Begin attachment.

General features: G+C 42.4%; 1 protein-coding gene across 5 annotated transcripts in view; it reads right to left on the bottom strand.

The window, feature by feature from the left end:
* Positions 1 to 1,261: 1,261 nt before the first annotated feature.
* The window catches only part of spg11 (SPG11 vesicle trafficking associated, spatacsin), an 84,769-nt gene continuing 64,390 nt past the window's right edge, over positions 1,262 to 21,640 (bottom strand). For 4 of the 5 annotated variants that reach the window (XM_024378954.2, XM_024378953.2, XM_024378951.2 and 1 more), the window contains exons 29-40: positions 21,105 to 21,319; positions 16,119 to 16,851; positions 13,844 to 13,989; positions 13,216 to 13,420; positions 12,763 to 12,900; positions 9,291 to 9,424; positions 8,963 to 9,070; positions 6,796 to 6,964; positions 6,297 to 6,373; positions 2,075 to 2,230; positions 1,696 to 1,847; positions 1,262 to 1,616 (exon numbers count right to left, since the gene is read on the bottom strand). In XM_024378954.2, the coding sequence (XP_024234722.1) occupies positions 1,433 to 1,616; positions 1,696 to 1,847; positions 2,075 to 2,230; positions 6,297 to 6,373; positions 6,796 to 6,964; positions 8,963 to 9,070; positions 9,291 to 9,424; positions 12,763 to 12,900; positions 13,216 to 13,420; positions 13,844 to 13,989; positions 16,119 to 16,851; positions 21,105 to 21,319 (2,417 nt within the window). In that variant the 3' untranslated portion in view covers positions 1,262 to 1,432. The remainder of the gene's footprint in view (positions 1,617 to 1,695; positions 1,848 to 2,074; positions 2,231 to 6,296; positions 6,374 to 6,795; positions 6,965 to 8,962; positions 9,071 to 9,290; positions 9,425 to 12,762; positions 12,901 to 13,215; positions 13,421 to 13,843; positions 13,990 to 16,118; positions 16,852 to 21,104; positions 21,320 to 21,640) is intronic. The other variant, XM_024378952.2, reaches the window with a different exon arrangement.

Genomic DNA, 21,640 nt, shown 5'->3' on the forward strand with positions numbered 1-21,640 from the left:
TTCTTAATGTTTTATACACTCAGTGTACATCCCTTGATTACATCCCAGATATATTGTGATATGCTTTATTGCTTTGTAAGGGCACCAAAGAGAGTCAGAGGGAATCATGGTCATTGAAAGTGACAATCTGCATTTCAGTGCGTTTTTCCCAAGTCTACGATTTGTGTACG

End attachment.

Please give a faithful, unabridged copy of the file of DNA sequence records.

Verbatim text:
General features: G+C 42.4%; 1 protein-coding gene across 5 annotated transcripts in view; it reads right to left on the bottom strand.

The window, feature by feature from the left end:
* Positions 1 to 1,261: 1,261 nt before the first annotated feature.
* The window catches only part of spg11 (SPG11 vesicle trafficking associated, spatacsin), an 84,769-nt gene continuing 64,390 nt past the window's right edge, over positions 1,262 to 21,640 (bottom strand). For 4 of the 5 annotated variants that reach the window (XM_024378954.2, XM_024378953.2, XM_024378951.2 and 1 more), the window contains exons 29-40: positions 21,105 to 21,319; positions 16,119 to 16,851; positions 13,844 to 13,989; positions 13,216 to 13,420; positions 12,763 to 12,900; positions 9,291 to 9,424; positions 8,963 to 9,070; positions 6,796 to 6,964; positions 6,297 to 6,373; positions 2,075 to 2,230; positions 1,696 to 1,847; positions 1,262 to 1,616 (exon numbers count right to left, since the gene is read on the bottom strand). In XM_024378954.2, the coding sequence (XP_024234722.1) occupies positions 1,433 to 1,616; positions 1,696 to 1,847; positions 2,075 to 2,230; positions 6,297 to 6,373; positions 6,796 to 6,964; positions 8,963 to 9,070; positions 9,291 to 9,424; positions 12,763 to 12,900; positions 13,216 to 13,420; positions 13,844 to 13,989; positions 16,119 to 16,851; positions 21,105 to 21,319 (2,417 nt within the window). In that variant the 3' untranslated portion in view covers positions 1,262 to 1,432. The remainder of the gene's footprint in view (positions 1,617 to 1,695; positions 1,848 to 2,074; positions 2,231 to 6,296; positions 6,374 to 6,795; positions 6,965 to 8,962; positions 9,071 to 9,290; positions 9,425 to 12,762; positions 12,901 to 13,215; positions 13,421 to 13,843; positions 13,990 to 16,118; positions 16,852 to 21,104; positions 21,320 to 21,640) is intronic. The other variant, XM_024378952.2, reaches the window with a different exon arrangement.

Genomic DNA, 21,640 nt, shown 5'->3' on the forward strand with positions numbered 1-21,640 from the left:
TTCTTAATGTTTTATACACTCAGTGTACATCCCTTGATTACATCCCAGATATATTGTGATATGCTTTATTGCTTTGTAAGGGCACCAAAGAGAGTCAGAGGGAATCATGGTCATTGAAAGTGACAATCTGCATTTCAGTGCGTTTTTCCCAAGTCTACGATTTGTGTACG